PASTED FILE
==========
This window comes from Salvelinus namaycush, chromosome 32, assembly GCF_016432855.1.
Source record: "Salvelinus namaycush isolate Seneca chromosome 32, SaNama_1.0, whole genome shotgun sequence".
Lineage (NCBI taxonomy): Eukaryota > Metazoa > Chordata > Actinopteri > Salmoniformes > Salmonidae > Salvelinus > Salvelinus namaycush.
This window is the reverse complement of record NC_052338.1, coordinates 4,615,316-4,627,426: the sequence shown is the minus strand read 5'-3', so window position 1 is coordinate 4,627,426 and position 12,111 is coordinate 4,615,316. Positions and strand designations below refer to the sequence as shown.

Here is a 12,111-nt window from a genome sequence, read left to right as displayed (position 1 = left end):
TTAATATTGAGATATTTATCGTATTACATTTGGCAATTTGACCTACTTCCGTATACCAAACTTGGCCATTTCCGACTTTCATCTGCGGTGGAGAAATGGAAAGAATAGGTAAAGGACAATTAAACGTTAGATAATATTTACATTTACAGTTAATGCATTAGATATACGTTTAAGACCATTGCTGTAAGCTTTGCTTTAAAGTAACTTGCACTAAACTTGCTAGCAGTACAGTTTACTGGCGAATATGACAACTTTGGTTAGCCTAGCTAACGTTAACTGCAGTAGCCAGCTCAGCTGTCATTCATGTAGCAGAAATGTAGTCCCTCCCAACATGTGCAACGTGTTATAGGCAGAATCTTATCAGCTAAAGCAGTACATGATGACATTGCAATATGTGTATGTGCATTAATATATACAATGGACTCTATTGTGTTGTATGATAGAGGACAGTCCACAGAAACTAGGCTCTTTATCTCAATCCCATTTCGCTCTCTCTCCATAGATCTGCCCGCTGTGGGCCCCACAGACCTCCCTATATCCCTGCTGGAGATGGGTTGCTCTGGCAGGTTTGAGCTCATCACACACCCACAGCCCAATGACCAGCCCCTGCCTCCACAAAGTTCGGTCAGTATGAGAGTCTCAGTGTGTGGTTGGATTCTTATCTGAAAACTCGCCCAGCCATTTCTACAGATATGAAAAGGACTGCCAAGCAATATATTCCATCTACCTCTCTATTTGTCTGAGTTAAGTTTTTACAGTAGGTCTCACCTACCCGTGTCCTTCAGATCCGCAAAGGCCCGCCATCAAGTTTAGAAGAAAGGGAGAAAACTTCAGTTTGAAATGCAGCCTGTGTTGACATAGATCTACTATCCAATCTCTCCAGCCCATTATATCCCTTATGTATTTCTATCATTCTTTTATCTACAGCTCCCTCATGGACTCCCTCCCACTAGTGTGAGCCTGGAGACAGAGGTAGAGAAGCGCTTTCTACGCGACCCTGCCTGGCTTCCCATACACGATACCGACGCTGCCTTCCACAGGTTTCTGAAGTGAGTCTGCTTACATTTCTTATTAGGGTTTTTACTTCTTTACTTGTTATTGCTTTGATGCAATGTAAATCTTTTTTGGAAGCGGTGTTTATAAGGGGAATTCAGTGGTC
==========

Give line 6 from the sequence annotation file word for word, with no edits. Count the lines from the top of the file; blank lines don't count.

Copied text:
TTAATATTGAGATATTTATCGTATTACATTTGGCAATTTGACCTACTTCCGTATACCAAACTTGGCCATTTCCGACTTTCATCTGCGGTGGAGAAATGGAAAGAATAGGTAAAGGACAATTAAACGTTAGATAATATTTACATTTACAGTTAATGCATTAGATATACGTTTAAGACCATTGCTGTAAGCTTTGCTTTAAAGTAACTTGCACTAAACTTGCTAGCAGTACAGTTTACTGGCGAATATGACAACTTTGGTTAGCCTAGCTAACGTTAACTGCAGTAGCCAGCTCAGCTGTCATTCATGTAGCAGAAATGTAGTCCCTCCCAACATGTGCAACGTGTTATAGGCAGAATCTTATCAGCTAAAGCAGTACATGATGACATTGCAATATGTGTATGTGCATTAATATATACAATGGACTCTATTGTGTTGTATGATAGAGGACAGTCCACAGAAACTAGGCTCTTTATCTCAATCCCATTTCGCTCTCTCTCCATAGATCTGCCCGCTGTGGGCCCCACAGACCTCCCTATATCCCTGCTGGAGATGGGTTGCTCTGGCAGGTTTGAGCTCATCACACACCCACAGCCCAATGACCAGCCCCTGCCTCCACAAAGTTCGGTCAGTATGAGAGTCTCAGTGTGTGGTTGGATTCTTATCTGAAAACTCGCCCAGCCATTTCTACAGATATGAAAAGGACTGCCAAGCAATATATTCCATCTACCTCTCTATTTGTCTGAGTTAAGTTTTTACAGTAGGTCTCACCTACCCGTGTCCTTCAGATCCGCAAAGGCCCGCCATCAAGTTTAGAAGAAAGGGAGAAAACTTCAGTTTGAAATGCAGCCTGTGTTGACATAGATCTACTATCCAATCTCTCCAGCCCATTATATCCCTTATGTATTTCTATCATTCTTTTATCTACAGCTCCCTCATGGACTCCCTCCCACTAGTGTGAGCCTGGAGACAGAGGTAGAGAAGCGCTTTCTACGCGACCCTGCCTGGCTTCCCATACACGATACCGACGCTGCCTTCCACAGGTTTCTGAAGTGAGTCTGCTTACATTTCTTATTAGGGTTTTTACTTCTTTACTTGTTATTGCTTTGATGCAATGTAAATCTTTTTTGGAAGCGGTGTTTATAAGGGGAATTCAGTGGTC